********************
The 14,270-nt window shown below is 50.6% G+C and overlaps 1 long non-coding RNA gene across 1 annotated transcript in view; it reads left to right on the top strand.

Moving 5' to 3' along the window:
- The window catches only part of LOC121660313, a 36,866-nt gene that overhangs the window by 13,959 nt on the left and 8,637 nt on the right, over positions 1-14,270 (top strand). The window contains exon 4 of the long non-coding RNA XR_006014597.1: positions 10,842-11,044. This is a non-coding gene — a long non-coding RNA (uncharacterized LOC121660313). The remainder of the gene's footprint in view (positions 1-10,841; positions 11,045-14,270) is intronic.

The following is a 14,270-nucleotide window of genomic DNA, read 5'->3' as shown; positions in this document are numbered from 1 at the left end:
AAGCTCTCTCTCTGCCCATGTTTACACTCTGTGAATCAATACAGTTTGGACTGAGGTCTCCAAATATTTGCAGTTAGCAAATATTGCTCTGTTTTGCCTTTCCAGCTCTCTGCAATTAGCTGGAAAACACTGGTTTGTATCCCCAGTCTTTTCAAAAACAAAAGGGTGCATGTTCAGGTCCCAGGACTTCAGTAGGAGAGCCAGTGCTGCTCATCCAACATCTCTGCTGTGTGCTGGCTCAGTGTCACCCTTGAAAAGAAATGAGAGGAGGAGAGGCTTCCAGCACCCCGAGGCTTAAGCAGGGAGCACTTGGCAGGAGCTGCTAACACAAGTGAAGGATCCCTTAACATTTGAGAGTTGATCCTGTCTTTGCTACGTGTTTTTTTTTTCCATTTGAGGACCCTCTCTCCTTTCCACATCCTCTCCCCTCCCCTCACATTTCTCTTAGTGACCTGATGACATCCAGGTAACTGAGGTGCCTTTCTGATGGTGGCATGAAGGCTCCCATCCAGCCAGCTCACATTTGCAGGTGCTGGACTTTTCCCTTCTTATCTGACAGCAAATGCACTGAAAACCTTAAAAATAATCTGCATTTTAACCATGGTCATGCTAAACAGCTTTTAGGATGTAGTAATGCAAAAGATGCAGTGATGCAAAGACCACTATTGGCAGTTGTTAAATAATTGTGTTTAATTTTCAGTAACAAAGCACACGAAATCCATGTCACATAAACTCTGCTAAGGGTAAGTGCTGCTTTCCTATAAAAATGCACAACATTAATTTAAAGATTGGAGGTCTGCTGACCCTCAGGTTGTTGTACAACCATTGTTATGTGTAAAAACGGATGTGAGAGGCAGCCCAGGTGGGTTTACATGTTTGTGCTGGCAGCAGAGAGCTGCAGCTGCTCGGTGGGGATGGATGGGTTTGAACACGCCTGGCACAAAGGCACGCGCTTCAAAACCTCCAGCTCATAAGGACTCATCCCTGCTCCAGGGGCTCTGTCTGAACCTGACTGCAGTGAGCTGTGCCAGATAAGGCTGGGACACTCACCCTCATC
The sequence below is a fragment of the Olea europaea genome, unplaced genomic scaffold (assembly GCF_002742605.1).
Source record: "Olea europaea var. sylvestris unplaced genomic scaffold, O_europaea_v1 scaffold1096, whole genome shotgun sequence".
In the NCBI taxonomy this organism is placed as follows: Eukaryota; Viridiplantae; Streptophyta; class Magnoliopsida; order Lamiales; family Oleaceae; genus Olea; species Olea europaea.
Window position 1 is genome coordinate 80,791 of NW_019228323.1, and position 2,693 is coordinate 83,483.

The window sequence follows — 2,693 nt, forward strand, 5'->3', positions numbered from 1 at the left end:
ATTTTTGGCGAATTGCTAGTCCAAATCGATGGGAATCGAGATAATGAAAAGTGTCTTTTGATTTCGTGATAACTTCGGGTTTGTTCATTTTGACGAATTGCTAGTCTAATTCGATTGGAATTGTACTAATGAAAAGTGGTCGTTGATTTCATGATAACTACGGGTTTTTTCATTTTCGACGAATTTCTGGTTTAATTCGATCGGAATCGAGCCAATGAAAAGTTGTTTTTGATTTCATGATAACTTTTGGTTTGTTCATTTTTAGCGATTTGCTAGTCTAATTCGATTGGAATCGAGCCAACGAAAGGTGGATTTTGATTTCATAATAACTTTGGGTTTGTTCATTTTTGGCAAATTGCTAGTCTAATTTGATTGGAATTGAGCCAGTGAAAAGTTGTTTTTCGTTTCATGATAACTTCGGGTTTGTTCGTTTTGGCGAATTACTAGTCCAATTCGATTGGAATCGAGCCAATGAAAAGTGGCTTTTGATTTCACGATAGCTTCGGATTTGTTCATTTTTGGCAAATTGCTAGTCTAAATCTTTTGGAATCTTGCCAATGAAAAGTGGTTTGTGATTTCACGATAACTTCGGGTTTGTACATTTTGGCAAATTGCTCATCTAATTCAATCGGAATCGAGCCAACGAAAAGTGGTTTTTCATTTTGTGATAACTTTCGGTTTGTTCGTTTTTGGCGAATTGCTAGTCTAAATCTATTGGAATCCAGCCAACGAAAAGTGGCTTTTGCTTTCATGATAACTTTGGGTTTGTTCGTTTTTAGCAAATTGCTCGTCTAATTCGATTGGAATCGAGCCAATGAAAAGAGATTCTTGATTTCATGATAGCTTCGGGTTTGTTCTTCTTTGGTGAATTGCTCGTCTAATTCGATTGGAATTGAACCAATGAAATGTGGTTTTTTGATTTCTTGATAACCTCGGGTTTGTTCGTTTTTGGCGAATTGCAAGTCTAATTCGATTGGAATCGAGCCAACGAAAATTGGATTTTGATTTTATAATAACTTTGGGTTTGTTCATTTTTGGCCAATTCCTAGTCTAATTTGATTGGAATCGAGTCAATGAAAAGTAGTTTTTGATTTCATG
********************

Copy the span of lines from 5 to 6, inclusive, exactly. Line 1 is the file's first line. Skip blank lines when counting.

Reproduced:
AAGCTCTCTCTCTGCCCATGTTTACACTCTGTGAATCAATACAGTTTGGACTGAGGTCTCCAAATATTTGCAGTTAGCAAATATTGCTCTGTTTTGCCTTTCCAGCTCTCTGCAATTAGCTGGAAAACACTGGTTTGTATCCCCAGTCTTTTCAAAAACAAAAGGGTGCATGTTCAGGTCCCAGGACTTCAGTAGGAGAGCCAGTGCTGCTCATCCAACATCTCTGCTGTGTGCTGGCTCAGTGTCACCCTTGAAAAGAAATGAGAGGAGGAGAGGCTTCCAGCACCCCGAGGCTTAAGCAGGGAGCACTTGGCAGGAGCTGCTAACACAAGTGAAGGATCCCTTAACATTTGAGAGTTGATCCTGTCTTTGCTACGTGTTTTTTTTTTCCATTTGAGGACCCTCTCTCCTTTCCACATCCTCTCCCCTCCCCTCACATTTCTCTTAGTGACCTGATGACATCCAGGTAACTGAGGTGCCTTTCTGATGGTGGCATGAAGGCTCCCATCCAGCCAGCTCACATTTGCAGGTGCTGGACTTTTCCCTTCTTATCTGACAGCAAATGCACTGAAAACCTTAAAAATAATCTGCATTTTAACCATGGTCATGCTAAACAGCTTTTAGGATGTAGTAATGCAAAAGATGCAGTGATGCAAAGACCACTATTGGCAGTTGTTAAATAATTGTGTTTAATTTTCAGTAACAAAGCACACGAAATCCATGTCACATAAACTCTGCTAAGGGTAAGTGCTGCTTTCCTATAAAAATGCACAACATTAATTTAAAGATTGGAGGTCTGCTGACCCTCAGGTTGTTGTACAACCATTGTTATGTGTAAAAACGGATGTGAGAGGCAGCCCAGGTGGGTTTACATGTTTGTGCTGGCAGCAGAGAGCTGCAGCTGCTCGGTGGGGATGGATGGGTTTGAACACGCCTGGCACAAAGGCACGCGCTTCAAAACCTCCAGCTCATAAGGACTCATCCCTGCTCCAGGGGCTCTGTCTGAACCTGACTGCAGTGAGCTGTGCCAGATAAGGCTGGGACACTCACCCTCATC
The sequence below is a fragment of the Olea europaea genome, unplaced genomic scaffold (assembly GCF_002742605.1).